Many people are asking about proper technique in Chaturanga Dandasana (the pose between forward fold and up dog in Sun Salutation A). This pose is challenging for many; requiring strength and coordination to gracefully move through. There are many ways to develop the techniques, and this one is great. Play with this at home and see if in a short amount of time you feel more ease as the body learns to work together.
This article is brought to you By Ray Long,Yogi and Author of Bandha Books:
“Easing in” to Chaturanga Dandasana
Take a yoga block and place it at the level of my sternum, then lower down to lightly touch it from plank position. I then straighten my arms to return to plank. The image that body weight practitioners use for this is “kissing the baby” because one touches the block as gently as kissing a baby on the forehead. Working in this manner teaches muscle control and sensitivity.
Those who avoid full Chaturanga due to weakness of the muscles involved can develop the strength for the full pose by starting at a wall. Instead of the chest touching the block, bend the arms to lower towards the wall and gently touch the forehead, hold for a moment and then straighten the arms. Work in this manner until you can comfortably do ten repetitions. As strength builds, transition to a plank with the knees on the mat, lowering down to touch the block as in the final version.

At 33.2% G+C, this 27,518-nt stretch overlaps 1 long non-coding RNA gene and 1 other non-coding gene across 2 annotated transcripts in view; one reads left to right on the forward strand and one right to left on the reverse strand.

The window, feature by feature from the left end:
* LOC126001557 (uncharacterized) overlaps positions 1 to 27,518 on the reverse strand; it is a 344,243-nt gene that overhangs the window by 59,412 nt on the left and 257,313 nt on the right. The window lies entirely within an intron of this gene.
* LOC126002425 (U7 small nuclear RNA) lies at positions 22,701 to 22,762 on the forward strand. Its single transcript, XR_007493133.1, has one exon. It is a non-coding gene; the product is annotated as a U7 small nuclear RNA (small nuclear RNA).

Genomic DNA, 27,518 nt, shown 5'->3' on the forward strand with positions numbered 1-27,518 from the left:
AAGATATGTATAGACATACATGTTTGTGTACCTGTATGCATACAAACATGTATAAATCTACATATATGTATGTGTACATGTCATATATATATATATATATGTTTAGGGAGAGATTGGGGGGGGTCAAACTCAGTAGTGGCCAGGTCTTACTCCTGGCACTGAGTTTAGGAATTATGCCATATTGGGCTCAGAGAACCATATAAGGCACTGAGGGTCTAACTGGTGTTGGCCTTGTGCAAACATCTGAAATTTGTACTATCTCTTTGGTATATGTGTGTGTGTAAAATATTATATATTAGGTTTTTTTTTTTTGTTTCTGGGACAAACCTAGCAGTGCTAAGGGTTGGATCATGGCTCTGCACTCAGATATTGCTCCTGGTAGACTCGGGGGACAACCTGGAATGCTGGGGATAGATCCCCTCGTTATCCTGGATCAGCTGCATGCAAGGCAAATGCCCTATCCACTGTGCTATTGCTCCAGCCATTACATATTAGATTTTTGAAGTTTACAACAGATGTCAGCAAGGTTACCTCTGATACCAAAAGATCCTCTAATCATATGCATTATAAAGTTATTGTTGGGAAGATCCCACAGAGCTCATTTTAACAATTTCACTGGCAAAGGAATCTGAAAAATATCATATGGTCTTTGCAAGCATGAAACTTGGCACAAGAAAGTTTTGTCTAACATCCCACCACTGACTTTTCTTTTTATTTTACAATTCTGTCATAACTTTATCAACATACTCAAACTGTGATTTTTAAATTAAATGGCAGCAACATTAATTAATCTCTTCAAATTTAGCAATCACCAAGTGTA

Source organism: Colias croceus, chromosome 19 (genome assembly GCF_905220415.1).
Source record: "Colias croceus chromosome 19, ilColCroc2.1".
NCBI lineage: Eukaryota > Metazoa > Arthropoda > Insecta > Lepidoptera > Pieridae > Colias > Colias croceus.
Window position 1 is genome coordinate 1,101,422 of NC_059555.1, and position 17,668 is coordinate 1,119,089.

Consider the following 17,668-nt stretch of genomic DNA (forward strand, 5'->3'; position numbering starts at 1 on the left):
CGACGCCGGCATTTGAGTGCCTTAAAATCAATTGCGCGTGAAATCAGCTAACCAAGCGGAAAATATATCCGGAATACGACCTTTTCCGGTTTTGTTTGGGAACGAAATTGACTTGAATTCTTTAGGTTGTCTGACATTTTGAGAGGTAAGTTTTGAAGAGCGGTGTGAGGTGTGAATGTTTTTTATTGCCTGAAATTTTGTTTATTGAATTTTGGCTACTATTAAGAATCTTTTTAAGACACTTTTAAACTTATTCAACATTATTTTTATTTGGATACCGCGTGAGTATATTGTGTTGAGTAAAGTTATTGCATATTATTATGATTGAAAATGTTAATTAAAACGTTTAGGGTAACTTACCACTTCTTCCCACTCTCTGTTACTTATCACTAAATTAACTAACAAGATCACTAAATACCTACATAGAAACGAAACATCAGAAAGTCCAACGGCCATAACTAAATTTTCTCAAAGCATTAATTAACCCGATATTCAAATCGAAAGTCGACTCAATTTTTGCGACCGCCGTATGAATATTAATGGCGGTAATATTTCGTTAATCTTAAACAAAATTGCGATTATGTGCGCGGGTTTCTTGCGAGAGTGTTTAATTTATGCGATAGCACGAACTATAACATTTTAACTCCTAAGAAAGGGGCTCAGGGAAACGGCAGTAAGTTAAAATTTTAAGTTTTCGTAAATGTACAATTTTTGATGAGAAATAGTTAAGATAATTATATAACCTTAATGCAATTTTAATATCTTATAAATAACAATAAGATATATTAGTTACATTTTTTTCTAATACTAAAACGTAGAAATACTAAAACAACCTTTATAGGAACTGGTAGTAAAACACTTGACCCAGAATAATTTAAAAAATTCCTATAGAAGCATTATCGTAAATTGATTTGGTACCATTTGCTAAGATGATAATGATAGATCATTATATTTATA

Visualizing the muscles involved is a powerful adjunct to this technique. Use a mental image of the triceps, pectoralis major and serratus anterior muscles engaging to stabilize the arms, shoulders and chest.
The triceps straightens the elbows and is a secondary stabilizer of the shoulder joint. The pectoralis major draws the upper arm towards the midline (adduction) and helps to expand the chest (when the shoulders are held in place). The serratus anterior extends from the upper nine ribs to inner (anterior) medial surface of the scapula. It acts in concert with the rhomboids to stabilize the shoulder blades and thus preventing “winging” of the scapula in this pose.
Slowing the movement as one approaches the endpoint of the pose also sets up a cadence or rhythm, especially when working with a Vinyasa Flow based practice. It can be applied to any pose and also to inhalation and exhalation, thus smoothing the breath. It also aids to protect the joints, which have smooth curved surfaces that adapt best to gradual transitions during movement.
After working with this, notice if along with improving Chaturanga Dandasana you find improvements in other asana as well.
The Bandha books are fantastic and full of useful information, check them out!